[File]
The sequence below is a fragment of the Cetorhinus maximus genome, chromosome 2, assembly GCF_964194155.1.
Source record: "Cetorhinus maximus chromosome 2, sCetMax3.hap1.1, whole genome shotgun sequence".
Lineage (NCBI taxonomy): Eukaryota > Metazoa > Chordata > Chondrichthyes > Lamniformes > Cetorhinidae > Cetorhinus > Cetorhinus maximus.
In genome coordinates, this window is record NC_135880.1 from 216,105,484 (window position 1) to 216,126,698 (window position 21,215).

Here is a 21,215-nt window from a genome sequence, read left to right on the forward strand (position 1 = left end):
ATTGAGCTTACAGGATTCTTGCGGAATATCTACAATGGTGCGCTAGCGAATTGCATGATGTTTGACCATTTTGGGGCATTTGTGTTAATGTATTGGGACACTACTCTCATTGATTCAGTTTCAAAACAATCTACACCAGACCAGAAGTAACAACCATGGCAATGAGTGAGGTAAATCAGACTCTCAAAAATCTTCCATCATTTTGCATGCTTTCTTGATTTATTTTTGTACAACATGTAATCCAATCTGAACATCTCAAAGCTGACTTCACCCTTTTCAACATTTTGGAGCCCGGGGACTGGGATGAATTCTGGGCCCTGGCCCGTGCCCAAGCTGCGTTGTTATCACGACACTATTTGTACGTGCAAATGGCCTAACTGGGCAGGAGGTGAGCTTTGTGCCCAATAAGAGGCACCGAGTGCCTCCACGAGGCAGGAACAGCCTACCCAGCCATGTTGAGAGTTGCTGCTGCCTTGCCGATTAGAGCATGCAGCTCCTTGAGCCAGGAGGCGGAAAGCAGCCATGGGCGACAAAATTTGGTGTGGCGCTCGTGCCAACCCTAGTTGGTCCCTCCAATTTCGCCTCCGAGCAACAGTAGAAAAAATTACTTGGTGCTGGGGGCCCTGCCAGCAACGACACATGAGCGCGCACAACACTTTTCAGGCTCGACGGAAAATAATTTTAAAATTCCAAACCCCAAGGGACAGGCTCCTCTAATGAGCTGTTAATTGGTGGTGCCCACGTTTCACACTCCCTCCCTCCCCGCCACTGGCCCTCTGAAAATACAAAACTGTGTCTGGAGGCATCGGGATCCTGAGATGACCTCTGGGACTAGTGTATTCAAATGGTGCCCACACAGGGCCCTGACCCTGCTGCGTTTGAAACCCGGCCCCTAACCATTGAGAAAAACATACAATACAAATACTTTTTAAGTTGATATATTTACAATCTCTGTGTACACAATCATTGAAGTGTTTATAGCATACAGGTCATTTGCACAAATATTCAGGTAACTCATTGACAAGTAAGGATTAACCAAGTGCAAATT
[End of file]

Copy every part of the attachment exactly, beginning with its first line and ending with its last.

The sequence below is a fragment of the Cetorhinus maximus genome, chromosome 2, assembly GCF_964194155.1.
Source record: "Cetorhinus maximus chromosome 2, sCetMax3.hap1.1, whole genome shotgun sequence".
Lineage (NCBI taxonomy): Eukaryota > Metazoa > Chordata > Chondrichthyes > Lamniformes > Cetorhinidae > Cetorhinus > Cetorhinus maximus.
In genome coordinates, this window is record NC_135880.1 from 216,105,484 (window position 1) to 216,126,698 (window position 21,215).

Here is a 21,215-nt window from a genome sequence, read left to right on the forward strand (position 1 = left end):
ATTGAGCTTACAGGATTCTTGCGGAATATCTACAATGGTGCGCTAGCGAATTGCATGATGTTTGACCATTTTGGGGCATTTGTGTTAATGTATTGGGACACTACTCTCATTGATTCAGTTTCAAAACAATCTACACCAGACCAGAAGTAACAACCATGGCAATGAGTGAGGTAAATCAGACTCTCAAAAATCTTCCATCATTTTGCATGCTTTCTTGATTTATTTTTGTACAACATGTAATCCAATCTGAACATCTCAAAGCTGACTTCACCCTTTTCAACATTTTGGAGCCCGGGGACTGGGATGAATTCTGGGCCCTGGCCCGTGCCCAAGCTGCGTTGTTATCACGACACTATTTGTACGTGCAAATGGCCTAACTGGGCAGGAGGTGAGCTTTGTGCCCAATAAGAGGCACCGAGTGCCTCCACGAGGCAGGAACAGCCTACCCAGCCATGTTGAGAGTTGCTGCTGCCTTGCCGATTAGAGCATGCAGCTCCTTGAGCCAGGAGGCGGAAAGCAGCCATGGGCGACAAAATTTGGTGTGGCGCTCGTGCCAACCCTAGTTGGTCCCTCCAATTTCGCCTCCGAGCAACAGTAGAAAAAATTACTTGGTGCTGGGGGCCCTGCCAGCAACGACACATGAGCGCGCACAACACTTTTCAGGCTCGACGGAAAATAATTTTAAAATTCCAAACCCCAAGGGACAGGCTCCTCTAATGAGCTGTTAATTGGTGGTGCCCACGTTTCACACTCCCTCCCTCCCCGCCACTGGCCCTCTGAAAATACAAAACTGTGTCTGGAGGCATCGGGATCCTGAGATGACCTCTGGGACTAGTGTATTCAAATGGTGCCCACACAGGGCCCTGACCCTGCTGCGTTTGAAACCCGGCCCCTAACCATTGAGAAAAACATACAATACAAATACTTTTTAAGTTGATATATTTACAATCTCTGTGTACACAATCATTGAAGTGTTTATAGCATACAGGTCATTTGCACAAATATTCAGGTAACTCATTGACAAGTAAGGATTAACCAAGTGCAAATT